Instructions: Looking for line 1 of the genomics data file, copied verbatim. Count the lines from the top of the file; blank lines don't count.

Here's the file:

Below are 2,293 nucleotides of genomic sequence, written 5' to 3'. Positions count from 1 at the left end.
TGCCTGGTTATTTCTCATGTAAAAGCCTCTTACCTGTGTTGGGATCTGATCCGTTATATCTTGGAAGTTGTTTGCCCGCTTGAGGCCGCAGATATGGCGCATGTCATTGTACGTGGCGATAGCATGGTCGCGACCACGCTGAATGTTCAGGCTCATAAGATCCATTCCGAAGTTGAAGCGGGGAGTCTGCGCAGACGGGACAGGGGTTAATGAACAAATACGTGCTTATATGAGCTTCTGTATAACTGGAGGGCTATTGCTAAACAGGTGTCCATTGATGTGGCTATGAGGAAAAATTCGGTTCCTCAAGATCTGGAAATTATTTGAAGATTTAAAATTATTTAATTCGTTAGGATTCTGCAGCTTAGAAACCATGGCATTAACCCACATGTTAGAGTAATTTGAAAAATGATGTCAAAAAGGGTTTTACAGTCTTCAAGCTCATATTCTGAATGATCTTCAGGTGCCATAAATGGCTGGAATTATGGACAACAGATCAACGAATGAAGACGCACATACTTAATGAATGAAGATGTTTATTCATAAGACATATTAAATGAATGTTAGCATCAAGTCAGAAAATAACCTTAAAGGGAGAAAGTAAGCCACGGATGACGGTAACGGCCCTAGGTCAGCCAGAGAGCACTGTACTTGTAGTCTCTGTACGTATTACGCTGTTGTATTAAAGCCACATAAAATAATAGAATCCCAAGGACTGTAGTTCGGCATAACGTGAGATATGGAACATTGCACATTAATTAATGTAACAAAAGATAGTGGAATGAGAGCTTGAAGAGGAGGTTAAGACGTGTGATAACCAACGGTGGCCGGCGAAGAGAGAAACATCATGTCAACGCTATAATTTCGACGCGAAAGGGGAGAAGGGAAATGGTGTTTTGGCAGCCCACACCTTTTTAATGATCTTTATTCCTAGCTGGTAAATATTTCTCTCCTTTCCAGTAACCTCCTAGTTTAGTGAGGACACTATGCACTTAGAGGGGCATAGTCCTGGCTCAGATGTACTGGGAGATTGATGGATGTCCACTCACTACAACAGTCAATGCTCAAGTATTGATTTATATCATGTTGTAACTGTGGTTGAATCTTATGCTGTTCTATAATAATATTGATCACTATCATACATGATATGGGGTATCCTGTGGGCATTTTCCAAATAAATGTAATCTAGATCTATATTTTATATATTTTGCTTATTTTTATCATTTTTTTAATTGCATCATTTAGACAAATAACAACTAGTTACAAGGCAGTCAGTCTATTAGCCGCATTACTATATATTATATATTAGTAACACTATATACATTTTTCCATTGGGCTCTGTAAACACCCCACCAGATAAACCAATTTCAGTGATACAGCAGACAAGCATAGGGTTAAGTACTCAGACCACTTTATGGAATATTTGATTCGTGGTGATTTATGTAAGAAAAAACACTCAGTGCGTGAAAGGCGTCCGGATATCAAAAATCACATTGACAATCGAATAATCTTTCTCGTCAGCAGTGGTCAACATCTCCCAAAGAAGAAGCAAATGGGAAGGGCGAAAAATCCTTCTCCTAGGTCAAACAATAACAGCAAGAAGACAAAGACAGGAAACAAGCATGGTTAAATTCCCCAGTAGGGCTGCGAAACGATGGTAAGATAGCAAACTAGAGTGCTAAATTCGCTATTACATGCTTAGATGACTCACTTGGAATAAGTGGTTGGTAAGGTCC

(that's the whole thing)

Below are 2,293 nucleotides of genomic sequence, written 5' to 3'. Positions count from 1 at the left end.